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My dad keeps on locking himself out of his online banking

(10 Posts)
Noitsnotteatimeyet Sat 03-Sep-16 16:28:41

He's 90, has very restricted mobility so is housebound and is getting increasingly forgetful and confused. Until fairly recently he was coping ok with his finances and as he cant get out and about, online banking was a boon.

However in the last couple of months he's been getting increasingly forgetful and he keeps forgetting how to log in to his account. Of course once he puts in the wrong info a few times he gets locked out. He can't call them to get himself back in as he's virtually completely deaf and can't use the phone.

My sister and I have third party mandate but the bank still insists on talking to him when we call so one of us has to be sitting next to him at the time which isn't always practical...

Has anyone had a similar problem and if so, how did you solve it?

whataboutbob Sat 03-Sep-16 20:10:36

Sorry to be a bit pessimistic- but if at 90 he is starting to lock himself out of online banking (and kudos to him for managing it for this long) it might be time to look at other ways of banking for him, eg popping round once in a while to help him, or even better, someone getting Power of Attorney and helping him manage his affairs. With POA you can deal with absolutely everyone and he doesn't have to be sitting next to you to give his agreement. I have POA for my Dad, and would have been in an absolute bind without it- but he does have dementia. But still very useful to have even if yours doesn t have dementia, but is increasingly frail and a little forgetful.

CMOTDibbler Sat 03-Sep-16 21:12:40

My parents had online banking, but mum was the one who had dealt with it and when she couldn't remember it all, dad couldn't cope. The bank transferred them onto a branch account, I helped dad get all their bills onto direct debit and so he just needs cash for day to day - I do any online shopping for him. Its also safer - there are so many scams targeted at the elderly now.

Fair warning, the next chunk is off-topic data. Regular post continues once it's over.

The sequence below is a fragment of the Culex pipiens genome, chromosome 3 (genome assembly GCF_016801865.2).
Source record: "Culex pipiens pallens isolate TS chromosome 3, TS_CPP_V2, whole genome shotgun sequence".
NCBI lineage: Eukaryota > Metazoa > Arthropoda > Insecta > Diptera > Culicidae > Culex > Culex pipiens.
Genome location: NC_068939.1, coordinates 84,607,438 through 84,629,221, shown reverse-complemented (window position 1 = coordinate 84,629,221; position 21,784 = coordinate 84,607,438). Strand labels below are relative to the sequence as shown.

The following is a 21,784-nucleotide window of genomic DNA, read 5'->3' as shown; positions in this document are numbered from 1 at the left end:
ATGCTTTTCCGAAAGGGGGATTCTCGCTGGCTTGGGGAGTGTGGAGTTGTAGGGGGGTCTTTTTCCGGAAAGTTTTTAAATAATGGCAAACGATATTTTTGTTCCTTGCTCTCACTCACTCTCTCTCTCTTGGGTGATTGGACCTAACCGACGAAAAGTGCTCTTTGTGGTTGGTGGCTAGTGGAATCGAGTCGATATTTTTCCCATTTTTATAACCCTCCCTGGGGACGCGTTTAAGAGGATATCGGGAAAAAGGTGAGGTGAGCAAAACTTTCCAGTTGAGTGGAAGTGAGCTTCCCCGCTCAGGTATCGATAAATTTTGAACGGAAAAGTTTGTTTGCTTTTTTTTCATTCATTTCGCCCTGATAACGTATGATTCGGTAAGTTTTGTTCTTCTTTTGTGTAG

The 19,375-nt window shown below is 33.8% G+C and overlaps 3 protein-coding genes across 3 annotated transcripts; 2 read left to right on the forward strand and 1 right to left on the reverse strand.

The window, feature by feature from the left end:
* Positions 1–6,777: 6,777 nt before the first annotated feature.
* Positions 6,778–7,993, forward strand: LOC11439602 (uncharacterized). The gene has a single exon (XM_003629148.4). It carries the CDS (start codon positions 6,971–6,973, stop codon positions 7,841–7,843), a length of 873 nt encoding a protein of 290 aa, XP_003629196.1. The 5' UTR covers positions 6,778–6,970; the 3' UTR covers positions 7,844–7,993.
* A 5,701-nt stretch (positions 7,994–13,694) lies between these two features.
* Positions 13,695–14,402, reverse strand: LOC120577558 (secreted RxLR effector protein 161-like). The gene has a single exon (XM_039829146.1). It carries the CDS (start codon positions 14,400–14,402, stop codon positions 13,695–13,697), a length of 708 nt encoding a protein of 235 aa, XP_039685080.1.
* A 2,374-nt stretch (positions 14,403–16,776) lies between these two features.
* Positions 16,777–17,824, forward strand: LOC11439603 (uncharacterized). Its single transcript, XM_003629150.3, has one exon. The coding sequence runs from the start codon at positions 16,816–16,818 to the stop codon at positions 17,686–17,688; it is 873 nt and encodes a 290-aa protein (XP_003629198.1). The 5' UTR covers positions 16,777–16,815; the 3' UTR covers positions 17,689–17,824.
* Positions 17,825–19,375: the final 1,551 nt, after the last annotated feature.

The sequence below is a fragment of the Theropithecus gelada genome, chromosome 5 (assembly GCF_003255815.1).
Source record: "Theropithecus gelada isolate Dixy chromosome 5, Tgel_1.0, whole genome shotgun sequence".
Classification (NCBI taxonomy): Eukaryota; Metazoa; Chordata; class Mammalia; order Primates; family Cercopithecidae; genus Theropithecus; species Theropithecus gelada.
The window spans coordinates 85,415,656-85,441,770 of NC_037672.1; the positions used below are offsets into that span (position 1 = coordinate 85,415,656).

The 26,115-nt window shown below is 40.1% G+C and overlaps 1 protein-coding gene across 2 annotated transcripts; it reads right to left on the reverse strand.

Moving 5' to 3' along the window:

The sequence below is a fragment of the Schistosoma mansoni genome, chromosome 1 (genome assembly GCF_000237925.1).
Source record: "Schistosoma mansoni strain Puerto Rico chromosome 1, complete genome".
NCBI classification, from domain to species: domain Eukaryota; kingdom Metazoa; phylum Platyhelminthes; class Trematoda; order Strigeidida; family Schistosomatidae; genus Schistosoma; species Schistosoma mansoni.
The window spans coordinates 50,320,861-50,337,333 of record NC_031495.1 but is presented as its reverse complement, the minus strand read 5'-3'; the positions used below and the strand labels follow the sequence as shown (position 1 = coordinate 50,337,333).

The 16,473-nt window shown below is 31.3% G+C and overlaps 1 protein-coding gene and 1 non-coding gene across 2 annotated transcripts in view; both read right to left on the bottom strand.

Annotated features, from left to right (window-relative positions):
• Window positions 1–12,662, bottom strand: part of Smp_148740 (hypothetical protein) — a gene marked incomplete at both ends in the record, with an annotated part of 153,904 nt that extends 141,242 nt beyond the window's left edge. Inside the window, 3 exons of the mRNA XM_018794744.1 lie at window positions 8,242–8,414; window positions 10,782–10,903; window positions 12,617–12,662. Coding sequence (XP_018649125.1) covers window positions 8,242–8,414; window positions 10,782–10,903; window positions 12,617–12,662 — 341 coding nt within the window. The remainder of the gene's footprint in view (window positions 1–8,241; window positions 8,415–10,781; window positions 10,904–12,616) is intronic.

I agree with Bob about it being time to get a POA - its a great peace of mind to know you can do what needs to be done

Noitsnotteatimeyet Sun 04-Sep-16 09:35:18

Thanks - I suspect you're right and that POA is the way to go but persuading him he needs it is going to be tricky ..,

Noitsnotteatimeyet Sun 04-Sep-16 09:38:07

Oh and there's someone with him every day - I'm usually there twice a week and we've got a combination of me and my sisters, neighbours, his cleaner etc all going into see him and help with stuff - it's just if he decides he wants to do a transfer it's usually not when I'm right next to him ...

Icequeen01 Sun 04-Sep-16 10:16:20

My mum is not quite as elderly as your father but is 76 and totally computer illiterate so I'm so impressed that your father is able to use online banking!

I have to do all my mum's online banking for her. She tells me who she wants to pay etc and I do it for her from my computer. I don't have a POA for her (but something she wants us to do soon whilst she is still healthy and sound of mind).

My DH and I have POA for his mother and father and had to take on all the financial side of his father's affairs up until he sadly died. Now DH's mother is in a care home and not sound of mind bless her so DH now looks after her financial affairs too. We have had to rent out her house to pay for the huge care costs hence another reason why he has to have access to her bank.

whataboutbob Sun 04-Sep-16 13:24:11

With my Dad there was a lot of pride involved, he was not managing his affairs anymore but would never have admitted it. I shamelessly sweet talked him and had no compunctions as I knew I was doing it for his own benefit. I told him he was of course managing brilliantly, but we should do it "just in case", it was not to remove powers from him but just to add some to me, etc etc. He signed after a bit of dithering. I find that as people loose competence they are less and less likely to admit they are losing it, or to consider that help might be needed, so now is probably a good time to go for it. Sorry that it will add to your to do list in the short term, but it can save you a mountain of hassles later.

tribpot Sun 04-Sep-16 13:31:43

What does he use online banking for? Would he be better off on the bank's mobile app? Less functionality but more likely to be secured by a fingerprint or similar (no-one forgets their fingerprint!).

Alternatively you could use a password manager like Keeper or LastPass, that's what I use to keep track of my passwords. For banking you often still need to be able to input additional bits of info (first school attending, numbers from a passcode) but he could store all the necessary info in the vault and look at it whilst filling in the details.

He may also be able to use textphone to talk to the bank - info here from Lloyds, for example.

Noitsnotteatimeyet Mon 05-Sep-16 07:29:27

Thanks - He refuses to use a mobile phone - he got rid of his years ago, and won't use the iPad we bought him a couple of years ago. And he's very reluctant to consider the idea of a textphone - I think it'd be too fiddly for him anyway

I'm going to go into the bank today and discuss possible solutions with them

maisiejones Thu 29-Sep-16 17:53:17

I do all my dad's banking online and have never ever informed the bank. They must assume that it's him doing it.

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